So the question posed to the Debs this week was: Are there any “easter eggs” or “hidden Mickeys” inside your book? And my answer?
Boy howdy, are there ever.
There are so many, in fact, that I’m offering up an annotated copy of From Unseen Fire once I hit my next Patreon goal, with every one of them marked out and commented upon. (So if you’re interested in knowing what they all are, join up, and tell your friends to do the same so that I hit that goal, and your name will be entered in the drawing!).
Some were quite deliberate, like when I refer to Arrius Buteo as “obnoxious and disliked”, a reference to the musical 1776:
(This is somewhat unfair to John Adams, who even at his worst was not as big a tool as Arrius Buteo).
I also straight-up stole some of Ovid’s poetry for the party scene at the end of the book, taken from his Metamorphoses. (The poet Urbanus, a minor background character, is someone I envision as sort of a mash-up between Catullus and Ovid; the doggerel rhymes he and Felix engage in are my own invention, but take inspiration from a number of Roman invectives). And then I very intentionally put some of Julius Caesar’s most famous words into my heroine’s mouth as the closing line of the book.
There are, of course, a number of references to true history, big and small. Ocella was based on the dictator Sulla; Sempronius has bits of Julius Caesar, Tiberius Gracchus, and Germanicus in him; Buteo is a bit of Cato and a bit of Cicero. References to the Roman gods are prominent throughout, and so hardly qualify as hidden Mickeys, but I also drop in some more obscure figures out of legend, like Penthesilea.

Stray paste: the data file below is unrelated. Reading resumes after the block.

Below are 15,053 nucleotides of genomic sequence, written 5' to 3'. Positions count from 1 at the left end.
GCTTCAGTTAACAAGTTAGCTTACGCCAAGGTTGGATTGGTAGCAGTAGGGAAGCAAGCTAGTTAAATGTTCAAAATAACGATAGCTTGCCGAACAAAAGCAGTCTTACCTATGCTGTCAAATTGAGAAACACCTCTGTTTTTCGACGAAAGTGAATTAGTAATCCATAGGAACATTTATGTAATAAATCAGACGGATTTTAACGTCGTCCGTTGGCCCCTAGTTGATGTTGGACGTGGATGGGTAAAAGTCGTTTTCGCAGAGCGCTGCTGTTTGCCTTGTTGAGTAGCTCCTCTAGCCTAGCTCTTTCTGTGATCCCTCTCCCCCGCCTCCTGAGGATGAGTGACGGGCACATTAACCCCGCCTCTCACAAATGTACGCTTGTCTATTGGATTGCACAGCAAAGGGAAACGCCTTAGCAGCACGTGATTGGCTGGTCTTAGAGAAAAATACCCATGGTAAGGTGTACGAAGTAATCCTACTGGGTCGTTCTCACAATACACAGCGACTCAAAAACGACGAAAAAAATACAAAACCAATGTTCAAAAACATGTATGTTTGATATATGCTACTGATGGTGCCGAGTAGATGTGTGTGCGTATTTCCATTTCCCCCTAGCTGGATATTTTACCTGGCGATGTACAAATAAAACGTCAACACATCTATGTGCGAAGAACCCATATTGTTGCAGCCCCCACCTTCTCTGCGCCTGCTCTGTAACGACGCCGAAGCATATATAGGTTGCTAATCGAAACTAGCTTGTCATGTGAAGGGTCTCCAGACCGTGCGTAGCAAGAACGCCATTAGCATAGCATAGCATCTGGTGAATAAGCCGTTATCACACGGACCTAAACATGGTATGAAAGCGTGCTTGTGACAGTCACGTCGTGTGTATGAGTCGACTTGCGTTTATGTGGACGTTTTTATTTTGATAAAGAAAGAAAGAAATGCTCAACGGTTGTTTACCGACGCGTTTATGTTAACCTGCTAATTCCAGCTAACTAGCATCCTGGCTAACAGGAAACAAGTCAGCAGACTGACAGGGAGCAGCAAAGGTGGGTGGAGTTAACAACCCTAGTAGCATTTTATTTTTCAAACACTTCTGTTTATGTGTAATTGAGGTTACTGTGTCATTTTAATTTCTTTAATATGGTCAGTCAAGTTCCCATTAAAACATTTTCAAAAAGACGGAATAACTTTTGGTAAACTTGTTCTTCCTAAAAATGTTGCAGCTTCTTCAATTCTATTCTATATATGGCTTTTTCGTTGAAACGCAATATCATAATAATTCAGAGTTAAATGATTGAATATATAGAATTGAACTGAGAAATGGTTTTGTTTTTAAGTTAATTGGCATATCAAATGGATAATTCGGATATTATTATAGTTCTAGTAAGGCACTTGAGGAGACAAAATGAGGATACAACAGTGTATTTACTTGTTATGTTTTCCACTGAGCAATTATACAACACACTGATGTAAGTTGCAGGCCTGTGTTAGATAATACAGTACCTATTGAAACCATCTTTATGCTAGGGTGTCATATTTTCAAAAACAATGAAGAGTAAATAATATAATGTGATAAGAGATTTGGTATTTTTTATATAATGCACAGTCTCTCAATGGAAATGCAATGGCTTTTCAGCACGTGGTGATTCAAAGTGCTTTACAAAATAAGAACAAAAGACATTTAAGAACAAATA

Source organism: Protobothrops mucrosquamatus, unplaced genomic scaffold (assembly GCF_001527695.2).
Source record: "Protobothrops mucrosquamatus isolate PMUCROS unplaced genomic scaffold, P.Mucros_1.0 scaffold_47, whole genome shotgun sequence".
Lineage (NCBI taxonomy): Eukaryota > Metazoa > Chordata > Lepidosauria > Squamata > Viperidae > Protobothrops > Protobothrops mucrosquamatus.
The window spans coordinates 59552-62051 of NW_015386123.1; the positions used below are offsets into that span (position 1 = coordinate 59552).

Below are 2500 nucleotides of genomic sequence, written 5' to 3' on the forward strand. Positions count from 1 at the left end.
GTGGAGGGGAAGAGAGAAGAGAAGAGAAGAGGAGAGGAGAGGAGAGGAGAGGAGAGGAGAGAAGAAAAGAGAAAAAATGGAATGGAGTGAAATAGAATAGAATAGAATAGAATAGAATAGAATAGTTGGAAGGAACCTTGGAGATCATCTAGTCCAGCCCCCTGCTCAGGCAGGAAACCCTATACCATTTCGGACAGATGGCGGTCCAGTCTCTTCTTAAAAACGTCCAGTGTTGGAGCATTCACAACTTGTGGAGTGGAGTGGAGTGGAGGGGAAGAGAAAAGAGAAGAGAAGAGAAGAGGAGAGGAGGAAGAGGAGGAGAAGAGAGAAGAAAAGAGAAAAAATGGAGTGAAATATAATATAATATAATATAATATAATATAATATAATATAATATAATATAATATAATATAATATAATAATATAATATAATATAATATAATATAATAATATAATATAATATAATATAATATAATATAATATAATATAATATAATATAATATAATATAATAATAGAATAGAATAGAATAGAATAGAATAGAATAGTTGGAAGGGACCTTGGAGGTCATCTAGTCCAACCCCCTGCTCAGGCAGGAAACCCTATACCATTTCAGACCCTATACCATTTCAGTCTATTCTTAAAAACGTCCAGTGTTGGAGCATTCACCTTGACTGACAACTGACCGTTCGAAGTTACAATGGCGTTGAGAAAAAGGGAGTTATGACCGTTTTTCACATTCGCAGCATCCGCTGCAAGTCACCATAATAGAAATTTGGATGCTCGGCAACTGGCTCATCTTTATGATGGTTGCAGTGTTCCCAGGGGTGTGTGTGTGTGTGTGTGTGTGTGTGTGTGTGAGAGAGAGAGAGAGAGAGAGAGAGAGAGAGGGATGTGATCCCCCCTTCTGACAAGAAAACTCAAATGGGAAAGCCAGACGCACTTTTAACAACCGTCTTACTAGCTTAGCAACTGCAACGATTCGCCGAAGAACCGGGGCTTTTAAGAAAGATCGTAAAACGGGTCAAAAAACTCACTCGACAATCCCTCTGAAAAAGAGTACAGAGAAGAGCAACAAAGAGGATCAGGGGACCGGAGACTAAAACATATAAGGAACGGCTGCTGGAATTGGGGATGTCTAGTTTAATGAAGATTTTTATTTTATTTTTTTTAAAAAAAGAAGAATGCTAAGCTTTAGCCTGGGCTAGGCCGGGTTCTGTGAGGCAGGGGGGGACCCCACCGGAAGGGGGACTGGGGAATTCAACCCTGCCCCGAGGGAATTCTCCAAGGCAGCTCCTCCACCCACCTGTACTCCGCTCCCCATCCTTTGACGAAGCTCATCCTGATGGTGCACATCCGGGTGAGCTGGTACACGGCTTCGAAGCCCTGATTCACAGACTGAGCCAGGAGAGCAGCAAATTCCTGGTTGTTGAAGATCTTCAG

Other references, though, were utterly subconscious, and I only caught some of them when listening to the audiobook. During one two-hour stretch of driving, I swear I heard about a dozen things I’d lifted from other sources, mostly plays and musicals — and, truly, mostly from Shakespeare, the man who has so utterly infected my brain that there’s really no coming back from it. (While working on Book Two recently, I had to remind myself that I probably can’t just straight-up steal the line “how easy is a bush supposed a bear” from A Midsummer Night’s Dream and drop it into Alhena’s mouth.) Many are so small, just two or three words, that I’m having trouble finding them now — but I’ll be doing another listen-through of the audiobook to help me with that while I make the annotated copy!
A lot of what struck me on listening, though? Is that sometimes I’ve borrowed not the words themselves, but the rhetorical structure. The political speeches throughout the book owe a lot to Shakespeare’s Julius Caesar, Macbeth, and Henry V.
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